Fr Billy Swan
Dear friends. A person’s last will and testament is a very important document. Here in Ireland, we have often heard about situations where someone’s will was contested and disputed - what someone was meant to get and what someone else was supposed to receive. This situation often leads to conflict with family members tragically divided for years.
In today’s Gospel from his farewell at the Last Supper, Jesus informs those he loves what he wants to bequeath to them or leave them after his death. Because he was poor, it wasn’t land or farms or money but something much more important. He wished to leave them his peace.
Every time we celebrate Mass just before communion, we pray for that same peace with the words taken from this Gospel: ‘peace I leave you my own peace I give you’. But what is the nature of the peace Jesus wishes us to have? Certainly, it is what we understand peace to be – the absence of fighting, friendship, feeling happy and contented. But the kind of peace that Jesus is speaking of is much more than feeling good. Feelings come and go but the peace of God is something much deeper and lasting. The peace of God is a fruit of the Holy Spirit that flows from all things being in their right order which begins with a life that creates a dwelling place for God at the centre.
Our souls are made for God’s peace and being at peace flows from praising him. If we are not at rights with God then nothing can replace the peace that we will lack because of it. As the Lord explains: ‘a peace the world cannot give, this is my gift to you’. On the other hand, if we enjoy God’s peace then we are ready to face any challenge. We may still suffer and have trials but no matter how bad the storms become, once we have God’s peace, then all will be well. This is why Jesus follows his promise of peace with the assuring words of: ‘Do not let your hearts be troubled or afraid’.
One of the most profound spiritual books I ever read was by the late Cardinal Joseph Bernadin, former Archbishop of Chicago who faced two major challenges at the end of his life. One was being falsely accused of sexual abuse and the other was terminal cancer. As he faced his own death, he wrote a moving book entitled ‘The Gift of Peace’. Despite his suffering, he left this world in total peace that came from his surrender to God’s will. He wrote:
‘What I would like to leave behind is a simple prayer that each of you may found what I have found – God’s special gift to us all, the gift of peace. When we are at peace, we find the freedom to be most fully who we are, even at the worst of times. We let go of what is non-essential and embrace what is essential. We empty ourselves so that God may more fully work within us. And so we become instruments of peace in his hands’. It was like God had finally made his way to the centre of his life which allowed peace to flow out to everyone.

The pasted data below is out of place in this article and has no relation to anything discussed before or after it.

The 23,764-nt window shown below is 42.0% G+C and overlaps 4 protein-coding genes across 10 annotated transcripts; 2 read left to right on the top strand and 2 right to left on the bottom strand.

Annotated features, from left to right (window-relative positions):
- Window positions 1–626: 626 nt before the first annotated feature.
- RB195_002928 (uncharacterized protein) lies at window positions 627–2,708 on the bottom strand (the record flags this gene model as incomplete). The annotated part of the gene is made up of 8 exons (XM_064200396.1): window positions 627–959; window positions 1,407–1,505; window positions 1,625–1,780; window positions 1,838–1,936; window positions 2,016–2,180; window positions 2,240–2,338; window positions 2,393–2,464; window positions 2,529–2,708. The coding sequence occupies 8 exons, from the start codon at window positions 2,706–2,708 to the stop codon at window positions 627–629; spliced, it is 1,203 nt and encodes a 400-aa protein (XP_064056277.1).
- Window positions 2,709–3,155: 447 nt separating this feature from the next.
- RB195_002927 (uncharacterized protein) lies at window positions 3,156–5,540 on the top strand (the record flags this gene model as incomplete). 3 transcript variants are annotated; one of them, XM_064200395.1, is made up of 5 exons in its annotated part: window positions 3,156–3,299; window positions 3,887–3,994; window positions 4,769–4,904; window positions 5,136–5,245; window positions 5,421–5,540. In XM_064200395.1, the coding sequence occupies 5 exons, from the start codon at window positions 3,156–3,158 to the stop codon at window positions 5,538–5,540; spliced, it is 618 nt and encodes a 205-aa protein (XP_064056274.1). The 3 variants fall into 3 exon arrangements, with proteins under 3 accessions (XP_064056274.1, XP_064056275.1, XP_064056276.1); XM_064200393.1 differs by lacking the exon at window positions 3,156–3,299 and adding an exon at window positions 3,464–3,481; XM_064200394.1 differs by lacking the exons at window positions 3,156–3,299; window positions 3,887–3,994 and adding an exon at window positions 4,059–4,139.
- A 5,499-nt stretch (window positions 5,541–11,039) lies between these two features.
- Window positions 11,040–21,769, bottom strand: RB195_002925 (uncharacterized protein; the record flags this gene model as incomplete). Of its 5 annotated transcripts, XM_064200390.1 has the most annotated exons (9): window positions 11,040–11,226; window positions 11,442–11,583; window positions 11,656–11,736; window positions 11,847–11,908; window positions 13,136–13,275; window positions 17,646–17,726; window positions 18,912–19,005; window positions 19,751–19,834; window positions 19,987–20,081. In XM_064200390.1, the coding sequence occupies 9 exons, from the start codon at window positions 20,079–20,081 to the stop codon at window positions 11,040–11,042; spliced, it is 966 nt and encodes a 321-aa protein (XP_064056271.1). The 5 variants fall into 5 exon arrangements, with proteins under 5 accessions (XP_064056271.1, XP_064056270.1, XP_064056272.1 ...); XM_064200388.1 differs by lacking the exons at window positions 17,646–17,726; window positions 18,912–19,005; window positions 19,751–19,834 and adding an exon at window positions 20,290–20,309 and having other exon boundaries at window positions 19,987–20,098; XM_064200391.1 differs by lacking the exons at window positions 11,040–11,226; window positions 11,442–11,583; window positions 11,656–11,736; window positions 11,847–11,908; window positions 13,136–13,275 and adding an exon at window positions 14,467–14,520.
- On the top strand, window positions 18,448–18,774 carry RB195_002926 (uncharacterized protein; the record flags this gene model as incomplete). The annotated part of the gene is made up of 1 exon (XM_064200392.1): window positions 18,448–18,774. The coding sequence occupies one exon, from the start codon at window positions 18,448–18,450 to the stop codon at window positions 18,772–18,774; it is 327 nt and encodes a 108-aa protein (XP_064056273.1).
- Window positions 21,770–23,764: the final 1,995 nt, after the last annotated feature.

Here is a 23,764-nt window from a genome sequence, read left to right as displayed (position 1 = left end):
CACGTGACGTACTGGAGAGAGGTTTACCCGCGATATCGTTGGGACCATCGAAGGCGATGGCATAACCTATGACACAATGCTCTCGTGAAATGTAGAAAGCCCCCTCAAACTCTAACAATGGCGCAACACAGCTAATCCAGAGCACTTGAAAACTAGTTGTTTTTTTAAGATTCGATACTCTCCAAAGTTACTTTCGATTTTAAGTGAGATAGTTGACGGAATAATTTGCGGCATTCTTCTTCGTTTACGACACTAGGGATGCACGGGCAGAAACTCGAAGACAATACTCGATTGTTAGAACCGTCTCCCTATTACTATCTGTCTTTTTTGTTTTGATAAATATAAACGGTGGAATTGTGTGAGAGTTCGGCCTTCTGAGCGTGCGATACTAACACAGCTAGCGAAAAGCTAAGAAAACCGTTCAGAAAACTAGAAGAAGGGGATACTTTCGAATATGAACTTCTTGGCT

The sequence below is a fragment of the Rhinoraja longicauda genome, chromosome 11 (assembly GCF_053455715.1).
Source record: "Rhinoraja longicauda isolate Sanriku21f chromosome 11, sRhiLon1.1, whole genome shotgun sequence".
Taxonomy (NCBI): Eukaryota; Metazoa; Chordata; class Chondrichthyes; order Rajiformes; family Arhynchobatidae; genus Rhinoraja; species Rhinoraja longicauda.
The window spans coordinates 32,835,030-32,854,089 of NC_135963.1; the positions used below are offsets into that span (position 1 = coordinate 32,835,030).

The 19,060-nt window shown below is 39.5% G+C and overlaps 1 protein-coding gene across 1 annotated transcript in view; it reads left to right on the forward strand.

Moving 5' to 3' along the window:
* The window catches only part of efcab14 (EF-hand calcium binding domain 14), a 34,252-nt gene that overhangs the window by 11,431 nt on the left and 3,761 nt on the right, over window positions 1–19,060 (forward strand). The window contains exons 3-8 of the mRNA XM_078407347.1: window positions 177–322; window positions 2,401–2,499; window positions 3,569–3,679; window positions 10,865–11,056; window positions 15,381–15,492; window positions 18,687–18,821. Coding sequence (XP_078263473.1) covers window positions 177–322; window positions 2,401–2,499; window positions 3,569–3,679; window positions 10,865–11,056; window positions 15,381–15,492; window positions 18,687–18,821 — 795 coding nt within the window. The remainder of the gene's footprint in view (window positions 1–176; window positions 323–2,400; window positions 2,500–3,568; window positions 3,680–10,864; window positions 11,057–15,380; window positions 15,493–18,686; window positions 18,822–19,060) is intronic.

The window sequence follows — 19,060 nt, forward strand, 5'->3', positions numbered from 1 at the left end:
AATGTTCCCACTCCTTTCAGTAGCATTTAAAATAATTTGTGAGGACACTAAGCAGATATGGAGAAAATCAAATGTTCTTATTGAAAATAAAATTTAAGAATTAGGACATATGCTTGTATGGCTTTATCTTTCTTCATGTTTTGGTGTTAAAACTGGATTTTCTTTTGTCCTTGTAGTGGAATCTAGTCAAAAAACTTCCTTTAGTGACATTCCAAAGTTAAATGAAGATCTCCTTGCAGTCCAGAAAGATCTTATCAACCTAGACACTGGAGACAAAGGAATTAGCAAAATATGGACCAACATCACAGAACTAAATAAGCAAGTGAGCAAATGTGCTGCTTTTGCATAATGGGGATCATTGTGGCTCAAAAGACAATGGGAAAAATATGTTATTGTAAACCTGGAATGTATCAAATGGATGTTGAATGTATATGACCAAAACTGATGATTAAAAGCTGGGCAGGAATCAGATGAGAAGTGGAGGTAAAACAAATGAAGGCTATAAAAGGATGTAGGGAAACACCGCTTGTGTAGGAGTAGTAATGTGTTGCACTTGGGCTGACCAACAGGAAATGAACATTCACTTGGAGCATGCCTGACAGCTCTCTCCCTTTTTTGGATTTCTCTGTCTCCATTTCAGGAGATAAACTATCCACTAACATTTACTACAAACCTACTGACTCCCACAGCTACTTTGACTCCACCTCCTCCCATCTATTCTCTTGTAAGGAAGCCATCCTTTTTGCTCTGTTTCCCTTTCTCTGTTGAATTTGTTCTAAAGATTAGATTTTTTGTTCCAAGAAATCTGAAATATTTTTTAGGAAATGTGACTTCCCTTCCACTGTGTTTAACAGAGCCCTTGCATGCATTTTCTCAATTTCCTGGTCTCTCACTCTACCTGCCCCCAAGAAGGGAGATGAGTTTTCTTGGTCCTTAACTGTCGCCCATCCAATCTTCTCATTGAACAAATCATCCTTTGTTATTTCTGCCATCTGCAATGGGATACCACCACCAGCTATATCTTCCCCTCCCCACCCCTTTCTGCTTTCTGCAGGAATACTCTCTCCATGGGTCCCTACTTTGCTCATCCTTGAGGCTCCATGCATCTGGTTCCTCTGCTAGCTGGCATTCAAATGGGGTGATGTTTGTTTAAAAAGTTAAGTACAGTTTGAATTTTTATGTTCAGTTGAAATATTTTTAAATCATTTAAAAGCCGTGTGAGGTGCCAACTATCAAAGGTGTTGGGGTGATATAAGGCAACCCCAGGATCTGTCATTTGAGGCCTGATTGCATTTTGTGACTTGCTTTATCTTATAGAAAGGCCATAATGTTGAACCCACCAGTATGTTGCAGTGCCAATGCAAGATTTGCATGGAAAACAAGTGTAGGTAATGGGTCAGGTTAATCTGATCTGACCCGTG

Another great example of a life of peace is St Francis of Assisi – a saint much loved by all Christians and all religions. He was another who taught us the value of peace that flows from a soul centred on God and spreads out from there.
I can think of not better way to end this homily than with his great prayer that sums up his whole life as ‘a channel of your peace’. May we too be channels of God’s peace by accepting the gift of peace that Jesus left us on the night before he died:
‘Lord, make me an instrument of your peace.
Where there is hatred, let me bring love.
Where there is offense, let me bring pardon.
Where there is division, let me bring union.
Where there is error, let me bring truth.
Where there is doubt, let me bring faith.
Where there is despair, let me bring hope.
Where there is darkness, let me bring your light.
Where there is sadness, let me bring joy.
O Master, let me not seek as much
to be consoled as to console,
to be understood as to understand,
to be loved as to love,
for it is in giving that one receives,
it is in self-forgetting that one finds,
it is in pardoning that one is pardoned,
it is in dying that we are born to eternal life’.